Fairey Fantome. Rubber scale model biplane fighter. Scale is 1/16.
Quote: "Build This Flying Fairey Fantome. How You Can Construct a Scale Model of a British War Plane That Has Fine Flying Qualities As Well As Looks. By Alan D Booton and Ralph Pickard.
ONE of the newest and fastest multi-gun fighters, the Fantome was apparently designed for export, otherwise the secrets of its construction would not have been disclosed by the British. The Fantome boasts of four guns; two of which are mounted under the cowl in the usual place, and one in each lower wing. A 20 mm rapid fire cannon is mounted between the banks of the V type motor and fires through the hub of the geared propeller. With a speed of 248 mph at 20,000 feet it is believed to be the speediest of the multi-gun types. It is equipped for high altitudes and also has racks for light bombs.
The model presented has been faithfully reproduced in miniature and is capable of making flights of several hundred feet. Keep in mind, however, while building the model that even with the carved cowling, the tail must be devoid of any surplus weight and the nose may need a .1 or .2 oz weight to get the final balance.
Wings: Just before starting the wings, cement the 2 main cowl blocks together in several spots and lay them aside to set. The wing ribs and tips are drawn full size on sheet 1 and the mid-portions of the wing frames are shown on the top view, sheets 2 and 3, but it is necessary to draw simple single line panels full size on which to assemble the parts. Make the top wing all together, including the ailerons and hinges, which are simply 1/8 x 3/8 thin aluminum strips inserted through the spars where preferred, twisted and cemented. When dry, the ailerons are workable when cut free at the trailing edge.
Make two separate lower panels. Leave the MG covers and external parts until the model is ready to dope. Note the imitation of the retrospect mirror. Cover it with bright tinfoil after the model finished and it will add to the appearance.
Cowl: Trace the top and side outlines of the cowl drawing on to the cemented blocks, using the joint as center for the top outline. Cut on a band-saw if possible, and then cement the bottom block on. Cut slots for the landing gear stubs and cement them in, referring to the angles on sheet 4, front view. It is suggested that 2 extra No. 5 ribs be cut and placed on the lower wing stub location to carve from and protect the stubs. Carve the cowl and use the templates on sheet 1 for reference. After carving, sand to a smooth finish. Cut through the center of the bottom block, then part the cowl blocks and hollow them out. Leave the wood about 1/4 in thick at the nose, and taper to 1/16 to section C from which the 1/16 thickness continues to the rear of the block. (A sharp, spoon-shaped tool is ideal to hollow out with. Try it).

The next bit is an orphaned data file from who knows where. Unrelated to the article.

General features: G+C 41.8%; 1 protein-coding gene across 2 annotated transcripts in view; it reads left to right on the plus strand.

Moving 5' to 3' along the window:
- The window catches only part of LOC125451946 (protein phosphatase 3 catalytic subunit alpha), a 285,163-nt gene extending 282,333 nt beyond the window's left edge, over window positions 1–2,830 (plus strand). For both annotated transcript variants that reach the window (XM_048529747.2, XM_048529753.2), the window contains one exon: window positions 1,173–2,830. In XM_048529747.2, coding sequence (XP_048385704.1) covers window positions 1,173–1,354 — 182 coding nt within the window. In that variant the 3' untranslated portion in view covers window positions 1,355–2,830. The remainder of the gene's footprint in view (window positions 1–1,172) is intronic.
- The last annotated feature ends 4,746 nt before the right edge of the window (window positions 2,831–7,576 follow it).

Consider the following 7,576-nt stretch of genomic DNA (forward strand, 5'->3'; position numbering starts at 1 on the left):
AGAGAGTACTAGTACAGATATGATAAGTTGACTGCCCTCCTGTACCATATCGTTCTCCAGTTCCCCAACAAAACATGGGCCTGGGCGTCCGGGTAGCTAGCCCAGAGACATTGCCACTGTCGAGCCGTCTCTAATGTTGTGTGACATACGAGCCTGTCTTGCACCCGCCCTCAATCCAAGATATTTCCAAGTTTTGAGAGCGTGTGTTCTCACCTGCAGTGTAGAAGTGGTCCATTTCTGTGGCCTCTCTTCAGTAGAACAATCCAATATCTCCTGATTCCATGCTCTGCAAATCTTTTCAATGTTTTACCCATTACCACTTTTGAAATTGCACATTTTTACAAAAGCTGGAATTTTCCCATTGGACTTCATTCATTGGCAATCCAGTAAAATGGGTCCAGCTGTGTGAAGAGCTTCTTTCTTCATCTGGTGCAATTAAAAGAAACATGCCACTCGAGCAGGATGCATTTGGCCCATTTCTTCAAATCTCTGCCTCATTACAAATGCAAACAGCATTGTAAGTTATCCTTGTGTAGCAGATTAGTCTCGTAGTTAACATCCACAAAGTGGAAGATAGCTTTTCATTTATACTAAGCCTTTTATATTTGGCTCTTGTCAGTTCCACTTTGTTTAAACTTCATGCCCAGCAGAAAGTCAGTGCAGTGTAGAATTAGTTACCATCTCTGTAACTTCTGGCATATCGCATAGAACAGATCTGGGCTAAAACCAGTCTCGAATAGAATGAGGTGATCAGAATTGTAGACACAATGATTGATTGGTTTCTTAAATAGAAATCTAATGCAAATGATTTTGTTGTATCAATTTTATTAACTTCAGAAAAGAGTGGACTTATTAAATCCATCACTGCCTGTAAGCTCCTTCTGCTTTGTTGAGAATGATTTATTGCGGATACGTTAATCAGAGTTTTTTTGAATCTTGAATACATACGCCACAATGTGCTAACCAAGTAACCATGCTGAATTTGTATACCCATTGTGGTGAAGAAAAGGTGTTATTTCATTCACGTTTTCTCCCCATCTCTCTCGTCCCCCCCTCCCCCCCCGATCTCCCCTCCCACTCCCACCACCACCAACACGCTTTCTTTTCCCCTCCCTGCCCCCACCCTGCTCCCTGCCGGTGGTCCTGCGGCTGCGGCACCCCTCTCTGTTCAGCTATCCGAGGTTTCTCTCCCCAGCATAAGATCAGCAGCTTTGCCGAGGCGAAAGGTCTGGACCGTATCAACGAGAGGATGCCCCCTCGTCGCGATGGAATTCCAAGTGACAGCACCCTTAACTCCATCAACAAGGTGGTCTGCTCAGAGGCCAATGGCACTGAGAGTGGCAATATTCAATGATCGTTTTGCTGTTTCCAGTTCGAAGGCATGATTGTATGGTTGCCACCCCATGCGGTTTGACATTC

Fuselage: Use the side view drawing and assemble a right half fuselage. Prop the cowl up on pieces of 1/32 sheet, fasten 1/16 strips to the top and bottom outlines, and cement the right halves of the formers D and E in place. (Raising the cowl, as above, centers the cowl with the center of the 1/16 strips). Cement the fairing strips on, leaving the rear ends unattached to anything until both sides are complete. When dry, take the right side up and build the left to it.
Mix one level teaspoonful of flour to an ounce of banana liquid or model dope and rub it on the surface of the cowl with the index finger, a small space at a time. Dip finger in thinner if the mixture gets sticky before the smoothing is done. (This fills the grain and permits the use of only one coat of gloss dope). Refinish any unfilled spots and when dry, sand to a smooth finish. Scribe the panel lines with a pencil and length of straight cardboard, and punch the imitation screws in with a pencil point.
Tail Surfaces: Draw a simple outline of the whole stabilizer, sheet 3, and assemble as a unit, since it is stronger and easier to attach in this manner. The ribs are cemented in, in rectangular form on the rudder and stabilizer and are sanded to streamline shape after removing from board. Insert the stabilizer in between the fairing strips, in approximate final position on fuselage and cement the rudder in place. Now cement the stabilizer spar to the rudder post next to the top and block the leading edge to 0° incidence and cement..."
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This model plan (like all plans on Outerzone) is supposedly scaled correctly and supposedly will print out nicely at the right size. But that doesn't always happen. If you are about to start building a model plane using this free plan, you are strongly advised to check the scaling very, very carefully before cutting any balsa wood.
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